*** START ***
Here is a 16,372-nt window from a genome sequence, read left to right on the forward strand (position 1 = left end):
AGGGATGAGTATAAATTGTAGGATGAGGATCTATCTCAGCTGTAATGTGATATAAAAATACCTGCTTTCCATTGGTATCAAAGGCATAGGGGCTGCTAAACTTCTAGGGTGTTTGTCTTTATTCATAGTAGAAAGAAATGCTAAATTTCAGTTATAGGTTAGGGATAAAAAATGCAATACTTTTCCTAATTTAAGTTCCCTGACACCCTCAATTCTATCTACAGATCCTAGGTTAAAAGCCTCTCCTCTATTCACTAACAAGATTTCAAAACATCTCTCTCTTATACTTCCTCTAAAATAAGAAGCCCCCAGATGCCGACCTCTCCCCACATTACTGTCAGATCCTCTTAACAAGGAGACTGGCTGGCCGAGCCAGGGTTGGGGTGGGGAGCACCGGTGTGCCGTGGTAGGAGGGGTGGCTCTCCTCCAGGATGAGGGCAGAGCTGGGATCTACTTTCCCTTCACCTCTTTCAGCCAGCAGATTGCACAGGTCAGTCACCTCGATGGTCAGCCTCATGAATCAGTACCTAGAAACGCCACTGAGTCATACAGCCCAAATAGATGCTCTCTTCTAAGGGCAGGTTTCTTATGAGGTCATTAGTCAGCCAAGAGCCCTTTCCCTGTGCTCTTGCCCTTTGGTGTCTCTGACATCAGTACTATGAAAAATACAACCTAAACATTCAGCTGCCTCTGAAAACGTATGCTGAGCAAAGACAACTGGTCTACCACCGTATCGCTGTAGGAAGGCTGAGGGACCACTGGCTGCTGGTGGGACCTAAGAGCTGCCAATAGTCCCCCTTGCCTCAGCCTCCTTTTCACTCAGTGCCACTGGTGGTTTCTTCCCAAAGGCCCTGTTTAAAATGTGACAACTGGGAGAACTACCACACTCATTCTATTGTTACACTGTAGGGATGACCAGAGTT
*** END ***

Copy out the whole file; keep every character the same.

Here is a 16,372-nt window from a genome sequence, read left to right on the forward strand (position 1 = left end):
AGGGATGAGTATAAATTGTAGGATGAGGATCTATCTCAGCTGTAATGTGATATAAAAATACCTGCTTTCCATTGGTATCAAAGGCATAGGGGCTGCTAAACTTCTAGGGTGTTTGTCTTTATTCATAGTAGAAAGAAATGCTAAATTTCAGTTATAGGTTAGGGATAAAAAATGCAATACTTTTCCTAATTTAAGTTCCCTGACACCCTCAATTCTATCTACAGATCCTAGGTTAAAAGCCTCTCCTCTATTCACTAACAAGATTTCAAAACATCTCTCTCTTATACTTCCTCTAAAATAAGAAGCCCCCAGATGCCGACCTCTCCCCACATTACTGTCAGATCCTCTTAACAAGGAGACTGGCTGGCCGAGCCAGGGTTGGGGTGGGGAGCACCGGTGTGCCGTGGTAGGAGGGGTGGCTCTCCTCCAGGATGAGGGCAGAGCTGGGATCTACTTTCCCTTCACCTCTTTCAGCCAGCAGATTGCACAGGTCAGTCACCTCGATGGTCAGCCTCATGAATCAGTACCTAGAAACGCCACTGAGTCATACAGCCCAAATAGATGCTCTCTTCTAAGGGCAGGTTTCTTATGAGGTCATTAGTCAGCCAAGAGCCCTTTCCCTGTGCTCTTGCCCTTTGGTGTCTCTGACATCAGTACTATGAAAAATACAACCTAAACATTCAGCTGCCTCTGAAAACGTATGCTGAGCAAAGACAACTGGTCTACCACCGTATCGCTGTAGGAAGGCTGAGGGACCACTGGCTGCTGGTGGGACCTAAGAGCTGCCAATAGTCCCCCTTGCCTCAGCCTCCTTTTCACTCAGTGCCACTGGTGGTTTCTTCCCAAAGGCCCTGTTTAAAATGTGACAACTGGGAGAACTACCACACTCATTCTATTGTTACACTGTAGGGATGACCAGAGTT